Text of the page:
The smart meter rollout rumbles on, with E.ON Next installing the 16 millionth smart energy meter in Southall, London on 10 November, according to the Data Communications Company (DCC).
The milestone comes just nine months after the rollout connected its 10 millionth meter on 1 February.
Installations were paused during the first three months of the coronavirus crisis last year but rebounded to pre-pandemic levels by the start of the second lockdown in November 2020, the DCC said.
The rollout gathered further pace this year, with installations remaining over 200,000 per month between March and July. The DCC said in August that its network had doubled in just 12 months.
Installed in homes and businesses by energy suppliers, smart gas and electricity meters are supposed to eliminate the need for manual meter readings and give consumers more insight into their energy consumption so they can make cost- and carbon-saving changes.
Data Communications Company CEO Angus Flett said: “Millions of homes are linked to the network, which is helping transform our country’s energy system by digitising it—ready for the low carbon economy we need if we’re to achieve our net zero target.”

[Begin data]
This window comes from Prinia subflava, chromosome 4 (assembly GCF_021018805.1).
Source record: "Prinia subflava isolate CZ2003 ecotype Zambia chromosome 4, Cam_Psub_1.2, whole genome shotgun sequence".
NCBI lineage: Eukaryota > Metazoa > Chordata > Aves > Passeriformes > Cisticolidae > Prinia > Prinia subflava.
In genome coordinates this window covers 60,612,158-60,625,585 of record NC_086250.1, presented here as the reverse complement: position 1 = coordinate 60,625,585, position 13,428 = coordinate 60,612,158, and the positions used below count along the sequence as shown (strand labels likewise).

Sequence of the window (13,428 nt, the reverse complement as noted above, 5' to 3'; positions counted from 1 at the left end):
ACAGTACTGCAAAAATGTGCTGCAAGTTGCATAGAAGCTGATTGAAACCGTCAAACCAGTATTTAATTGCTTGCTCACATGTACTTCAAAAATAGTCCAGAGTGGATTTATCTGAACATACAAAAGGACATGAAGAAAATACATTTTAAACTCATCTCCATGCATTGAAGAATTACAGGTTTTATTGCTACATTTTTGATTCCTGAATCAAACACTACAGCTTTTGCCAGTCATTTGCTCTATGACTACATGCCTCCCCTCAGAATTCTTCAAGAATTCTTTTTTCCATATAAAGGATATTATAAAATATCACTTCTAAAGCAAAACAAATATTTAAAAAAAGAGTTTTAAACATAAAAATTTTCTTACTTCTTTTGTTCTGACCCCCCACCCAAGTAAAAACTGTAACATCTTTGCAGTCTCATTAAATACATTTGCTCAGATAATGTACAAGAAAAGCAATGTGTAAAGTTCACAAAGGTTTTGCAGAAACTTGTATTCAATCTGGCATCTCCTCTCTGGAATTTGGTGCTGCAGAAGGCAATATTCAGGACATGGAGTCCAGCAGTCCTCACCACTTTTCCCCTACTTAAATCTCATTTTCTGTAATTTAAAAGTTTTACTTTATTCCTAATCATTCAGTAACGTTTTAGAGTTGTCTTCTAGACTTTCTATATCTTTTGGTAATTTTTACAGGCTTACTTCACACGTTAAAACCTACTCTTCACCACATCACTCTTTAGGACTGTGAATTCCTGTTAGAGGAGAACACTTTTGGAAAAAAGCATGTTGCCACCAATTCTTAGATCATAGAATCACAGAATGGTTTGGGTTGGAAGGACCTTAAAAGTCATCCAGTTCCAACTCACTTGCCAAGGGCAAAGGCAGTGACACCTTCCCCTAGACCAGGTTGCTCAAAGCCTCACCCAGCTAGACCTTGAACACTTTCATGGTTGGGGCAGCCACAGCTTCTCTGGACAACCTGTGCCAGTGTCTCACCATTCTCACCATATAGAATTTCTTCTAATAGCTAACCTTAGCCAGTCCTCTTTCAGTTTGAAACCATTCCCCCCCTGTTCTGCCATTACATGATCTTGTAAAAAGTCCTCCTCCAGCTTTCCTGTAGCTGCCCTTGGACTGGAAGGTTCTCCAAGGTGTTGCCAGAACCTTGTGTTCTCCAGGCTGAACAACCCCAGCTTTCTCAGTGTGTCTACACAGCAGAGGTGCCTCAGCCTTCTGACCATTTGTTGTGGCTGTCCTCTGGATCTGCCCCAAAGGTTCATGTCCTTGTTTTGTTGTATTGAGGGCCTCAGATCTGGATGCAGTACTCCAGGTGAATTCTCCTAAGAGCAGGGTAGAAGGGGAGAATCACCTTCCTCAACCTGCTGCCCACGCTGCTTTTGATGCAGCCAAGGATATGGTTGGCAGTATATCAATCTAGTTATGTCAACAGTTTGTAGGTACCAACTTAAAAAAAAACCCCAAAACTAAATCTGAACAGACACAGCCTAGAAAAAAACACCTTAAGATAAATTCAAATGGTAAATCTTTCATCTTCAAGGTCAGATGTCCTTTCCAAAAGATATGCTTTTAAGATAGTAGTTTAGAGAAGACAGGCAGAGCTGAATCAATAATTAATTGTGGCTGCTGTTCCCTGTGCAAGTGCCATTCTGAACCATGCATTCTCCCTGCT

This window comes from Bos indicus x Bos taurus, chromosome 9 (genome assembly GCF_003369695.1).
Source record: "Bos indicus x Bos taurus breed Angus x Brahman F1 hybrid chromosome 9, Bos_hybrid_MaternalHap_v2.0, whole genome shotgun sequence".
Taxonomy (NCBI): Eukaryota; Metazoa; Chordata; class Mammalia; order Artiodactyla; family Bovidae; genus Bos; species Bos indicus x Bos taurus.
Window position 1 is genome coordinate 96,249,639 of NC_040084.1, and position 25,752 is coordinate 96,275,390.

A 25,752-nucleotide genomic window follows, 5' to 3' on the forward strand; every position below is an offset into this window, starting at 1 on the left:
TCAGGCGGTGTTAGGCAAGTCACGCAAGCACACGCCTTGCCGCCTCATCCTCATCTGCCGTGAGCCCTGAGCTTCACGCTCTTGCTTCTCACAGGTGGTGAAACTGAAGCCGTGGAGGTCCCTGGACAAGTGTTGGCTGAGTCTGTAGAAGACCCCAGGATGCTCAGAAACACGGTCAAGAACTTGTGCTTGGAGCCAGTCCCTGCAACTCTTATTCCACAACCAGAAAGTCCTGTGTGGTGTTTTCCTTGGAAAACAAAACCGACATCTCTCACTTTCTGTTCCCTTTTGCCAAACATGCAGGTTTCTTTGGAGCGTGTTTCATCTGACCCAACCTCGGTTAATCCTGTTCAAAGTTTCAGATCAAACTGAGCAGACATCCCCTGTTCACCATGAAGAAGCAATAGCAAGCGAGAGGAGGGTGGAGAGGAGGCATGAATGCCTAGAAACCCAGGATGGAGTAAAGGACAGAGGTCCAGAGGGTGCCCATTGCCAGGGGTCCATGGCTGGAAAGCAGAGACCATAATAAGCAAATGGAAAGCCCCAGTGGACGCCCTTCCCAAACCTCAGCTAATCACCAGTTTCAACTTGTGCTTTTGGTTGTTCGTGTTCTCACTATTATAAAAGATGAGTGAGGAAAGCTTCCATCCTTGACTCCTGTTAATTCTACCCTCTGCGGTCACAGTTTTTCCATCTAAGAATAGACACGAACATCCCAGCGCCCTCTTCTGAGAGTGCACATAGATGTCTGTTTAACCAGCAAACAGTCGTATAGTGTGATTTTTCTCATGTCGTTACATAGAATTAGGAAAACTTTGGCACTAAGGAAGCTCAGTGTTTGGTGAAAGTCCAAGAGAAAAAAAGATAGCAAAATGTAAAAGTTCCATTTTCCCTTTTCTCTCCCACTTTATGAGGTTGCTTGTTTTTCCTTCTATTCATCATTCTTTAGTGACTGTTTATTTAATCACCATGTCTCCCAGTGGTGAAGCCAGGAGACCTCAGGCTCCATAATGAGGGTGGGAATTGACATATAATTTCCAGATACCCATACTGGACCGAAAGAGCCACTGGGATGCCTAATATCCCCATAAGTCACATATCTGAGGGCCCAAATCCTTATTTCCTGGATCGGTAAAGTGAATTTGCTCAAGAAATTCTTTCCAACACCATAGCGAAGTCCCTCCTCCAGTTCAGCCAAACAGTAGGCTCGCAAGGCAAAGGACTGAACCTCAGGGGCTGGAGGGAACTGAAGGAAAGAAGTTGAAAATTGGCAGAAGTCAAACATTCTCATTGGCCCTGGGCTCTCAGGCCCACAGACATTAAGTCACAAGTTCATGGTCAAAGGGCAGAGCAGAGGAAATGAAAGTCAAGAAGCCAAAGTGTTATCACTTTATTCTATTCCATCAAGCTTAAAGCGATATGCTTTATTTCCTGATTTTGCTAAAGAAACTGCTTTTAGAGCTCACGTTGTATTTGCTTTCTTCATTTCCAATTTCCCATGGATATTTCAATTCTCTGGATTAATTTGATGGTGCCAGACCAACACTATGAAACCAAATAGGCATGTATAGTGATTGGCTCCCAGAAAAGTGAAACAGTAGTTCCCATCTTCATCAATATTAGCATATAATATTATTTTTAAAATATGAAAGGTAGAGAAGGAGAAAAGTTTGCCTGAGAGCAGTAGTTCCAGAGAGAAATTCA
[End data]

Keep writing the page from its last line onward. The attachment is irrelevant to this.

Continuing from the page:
The rollout hit a glitch when some first-generation meters were found to lose functionality when customers switched to a new energy supplier. A software fix restored this functionality when the meters are connected to the DCC’s network, and second-generation meters didn’t demonstrate the same problem. Energy suppliers are now required to only install second-generation meters.
As of this month, 60% of the meters on the DCC’s network are second-generation, with 40% first-generation.
The DCC handles communications between nearly all smart meters installed in Great Britain and energy suppliers.
While homes and businesses don’t need to directly pay for smart meters when they’re installed, the £13.5 billion costs will be added to energy bills across the next few years.